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The Daily Wildcat

 

    UA biologist recognized for work with HIV, influenza

    Ecology+and+evolutionary+biology+Professor+Michael+Worobey+stands+in+his+lab+on+Friday%2C+Jan.+30.+Worobey+received+the+Louise+Foucar+Marshall+Science+Research+Professorship+for+his+research+on+the+evolutionary+history+of+HIV+and+the+influenza+virus.
    Courtney Talak
    Ecology and evolutionary biology Professor Michael Worobey stands in his lab on Friday, Jan. 30. Worobey received the Louise Foucar Marshall Science Research Professorship for his research on the evolutionary history of HIV and the influenza virus.

    Michael Worobey, head of the UA Ecology and Evolutionary Biology Department, was awarded the Louise Foucar Marshall Science Research Professorship at the beginning of the year for his outstanding research on the origins of the HIV and its path to North America, as well as his work on the deadly 1918 Spanish influenza pandemic.

    HIV is a retrovirus that attacks the immune system and decreases its ability to shield the host from disease and infection. It remains a top priority in the U.S. and throughout the world with approximately 50,000 new infections in the U.S. each year, according to the Centers for Disease Control and Prevention.

    Worobey helped develop a new methodology that combines his knowledge on infectious diseases and evolutionary biology to create an evolutionary tree based on gene sequences. An evolutionary tree is a visual depiction of the relationships between organisms, including their common ancestors, descendants and evolutionary history. The evolutionary trees were essential to Worobey’s research on both of the viruses.

    “[These trees are] a major tool in fighting infectious diseases around the world,” Worobey said.

    Worobey’s tree methodology focused on the genetic recombination of different virus strains in a human host.

    A recombination of the virus occurs when a human host is infected with two or more strains of the HIV. This can happen because of weakened immunity from the original infection, creating a mix-and-match genetic outcome, according to Worobey. The tree methodology, when done correctly, can detect this recombination and contribute to vaccine development.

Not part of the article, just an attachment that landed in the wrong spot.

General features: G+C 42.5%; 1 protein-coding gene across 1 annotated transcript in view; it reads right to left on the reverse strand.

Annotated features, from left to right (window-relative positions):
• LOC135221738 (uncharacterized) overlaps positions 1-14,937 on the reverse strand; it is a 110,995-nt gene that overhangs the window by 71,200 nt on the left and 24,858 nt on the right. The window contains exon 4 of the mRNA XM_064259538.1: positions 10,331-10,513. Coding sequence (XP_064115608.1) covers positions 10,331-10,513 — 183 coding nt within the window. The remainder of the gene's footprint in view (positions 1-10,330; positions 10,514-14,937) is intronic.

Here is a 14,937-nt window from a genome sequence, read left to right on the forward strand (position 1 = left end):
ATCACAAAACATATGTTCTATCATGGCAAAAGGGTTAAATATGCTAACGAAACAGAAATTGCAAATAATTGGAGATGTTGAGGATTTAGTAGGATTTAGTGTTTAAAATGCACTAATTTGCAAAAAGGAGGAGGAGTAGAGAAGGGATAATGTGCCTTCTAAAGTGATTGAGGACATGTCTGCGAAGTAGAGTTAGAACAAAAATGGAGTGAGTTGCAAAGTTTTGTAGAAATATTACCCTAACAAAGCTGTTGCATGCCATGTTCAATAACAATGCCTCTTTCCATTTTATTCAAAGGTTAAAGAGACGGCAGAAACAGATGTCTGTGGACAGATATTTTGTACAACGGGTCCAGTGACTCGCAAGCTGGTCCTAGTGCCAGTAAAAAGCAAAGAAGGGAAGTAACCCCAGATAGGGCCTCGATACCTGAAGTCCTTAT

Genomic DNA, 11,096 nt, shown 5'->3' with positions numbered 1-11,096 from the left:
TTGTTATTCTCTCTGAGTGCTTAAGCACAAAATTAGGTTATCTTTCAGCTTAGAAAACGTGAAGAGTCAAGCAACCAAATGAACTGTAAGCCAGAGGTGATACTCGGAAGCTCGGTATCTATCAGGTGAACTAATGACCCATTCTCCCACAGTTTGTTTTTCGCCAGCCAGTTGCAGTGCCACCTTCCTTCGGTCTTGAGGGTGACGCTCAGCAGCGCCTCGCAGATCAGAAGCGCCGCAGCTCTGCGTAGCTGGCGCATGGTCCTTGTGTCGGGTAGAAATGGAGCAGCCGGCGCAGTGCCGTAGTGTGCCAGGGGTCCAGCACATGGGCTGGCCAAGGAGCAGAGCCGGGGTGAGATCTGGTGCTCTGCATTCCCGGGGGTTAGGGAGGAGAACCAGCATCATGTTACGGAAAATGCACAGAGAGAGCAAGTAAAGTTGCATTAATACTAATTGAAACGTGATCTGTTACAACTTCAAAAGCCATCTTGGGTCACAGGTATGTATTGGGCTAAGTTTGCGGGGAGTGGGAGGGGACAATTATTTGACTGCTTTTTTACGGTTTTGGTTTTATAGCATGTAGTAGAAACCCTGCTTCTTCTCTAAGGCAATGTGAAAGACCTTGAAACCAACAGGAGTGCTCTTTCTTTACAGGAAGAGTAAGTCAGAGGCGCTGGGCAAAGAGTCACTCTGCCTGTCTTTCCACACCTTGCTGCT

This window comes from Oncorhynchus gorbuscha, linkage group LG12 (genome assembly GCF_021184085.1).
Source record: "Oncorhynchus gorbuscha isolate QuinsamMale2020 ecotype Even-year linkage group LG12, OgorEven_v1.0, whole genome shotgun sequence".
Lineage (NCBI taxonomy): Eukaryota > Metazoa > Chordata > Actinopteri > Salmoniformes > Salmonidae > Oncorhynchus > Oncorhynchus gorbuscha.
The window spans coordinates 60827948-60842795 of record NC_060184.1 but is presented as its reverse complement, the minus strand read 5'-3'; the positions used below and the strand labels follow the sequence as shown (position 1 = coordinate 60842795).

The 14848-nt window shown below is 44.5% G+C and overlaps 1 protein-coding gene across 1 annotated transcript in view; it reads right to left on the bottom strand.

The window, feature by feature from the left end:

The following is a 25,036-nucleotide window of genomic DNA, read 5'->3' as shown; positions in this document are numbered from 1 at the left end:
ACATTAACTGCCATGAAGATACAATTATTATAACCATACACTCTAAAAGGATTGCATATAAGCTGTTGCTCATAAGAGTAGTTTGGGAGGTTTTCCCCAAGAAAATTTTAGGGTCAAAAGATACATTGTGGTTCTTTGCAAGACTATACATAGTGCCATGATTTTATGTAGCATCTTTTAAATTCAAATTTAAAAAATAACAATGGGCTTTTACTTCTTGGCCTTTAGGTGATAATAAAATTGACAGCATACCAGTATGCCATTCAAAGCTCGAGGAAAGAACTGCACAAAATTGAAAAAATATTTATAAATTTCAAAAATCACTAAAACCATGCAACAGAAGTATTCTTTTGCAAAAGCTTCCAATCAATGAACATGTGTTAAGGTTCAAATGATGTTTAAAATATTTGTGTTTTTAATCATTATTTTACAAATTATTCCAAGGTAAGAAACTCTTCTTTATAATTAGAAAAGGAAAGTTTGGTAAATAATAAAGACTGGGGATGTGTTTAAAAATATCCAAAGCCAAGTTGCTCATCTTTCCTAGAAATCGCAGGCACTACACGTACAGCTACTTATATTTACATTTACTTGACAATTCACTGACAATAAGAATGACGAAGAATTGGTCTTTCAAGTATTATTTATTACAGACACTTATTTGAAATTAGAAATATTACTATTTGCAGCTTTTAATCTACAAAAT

Worobey’s work suggests that the HIV began to circulate in humans between 1910 and 1920, which is earlier than other estimates. It then diversified on the island and one of the strains entered the U.S. This research also demonstrates a “strong signal” that Haiti was the stepping stone for the subtype of HIV that dominates in North America.

    Even though the virus holds a poor human-to-human transmission rate, Worobey said that the HIV virus has a reputation of being an “invincible foe.” It uses a similar pattern of exploitation in high-risk communities through sexual encounters and injection drug use to spread across the world.

    Eradication possibilities shown by tracing back to past events motivate Worobey to continue his research on the HIV.

    Influenza is another major research topic for Worobey. The 1918 Spanish influenza pandemic killed about 50 million people worldwide in a time period equal to a college student’s fall semester, according to Worobey. In a matter of a single year, the average life expectancy of people in the U.S. dropped by 12 years. Most people who died were between the ages of 20 and 40 years, or in the “prime of life,” said Worobey.

    Based on Worobey’s evolutionary tree of this flu virus, people younger than 20 and older than 80 were exposed to a similar virus during their youth. This means that their bodies had an immunity to this strain of flu virus, protecting them from the pandemic.

    “[There was just] a wedge of people with bad luck,” said Worobey.

    This information is important in developing present-day flu vaccines. The flu vaccine now is a mixture of four vaccines that protect against different strains.

    The flu virus and its complications such as pneumonia kill roughly 30,000 people per year in the U.S., according to Worobey, making it a major public health issue.

    The Louise Foucar Marshall Science Research Professorship granted by the Marshall Foundation, a non-profit organization supporting education, health and youth projects in the Tucson area, will allow Worobey to explore new research ideas and expand his previous research.

    “It is an honor to have other people at the university bestow an expression of appreciation and recognition,” said Worobey. “[It is also] an expression by the Marshall Foundation in support for the mission of the UA.”

    Worobey and his research on these two major human health problems show promise for future vaccinations and other exciting developments in evolutionary biology.


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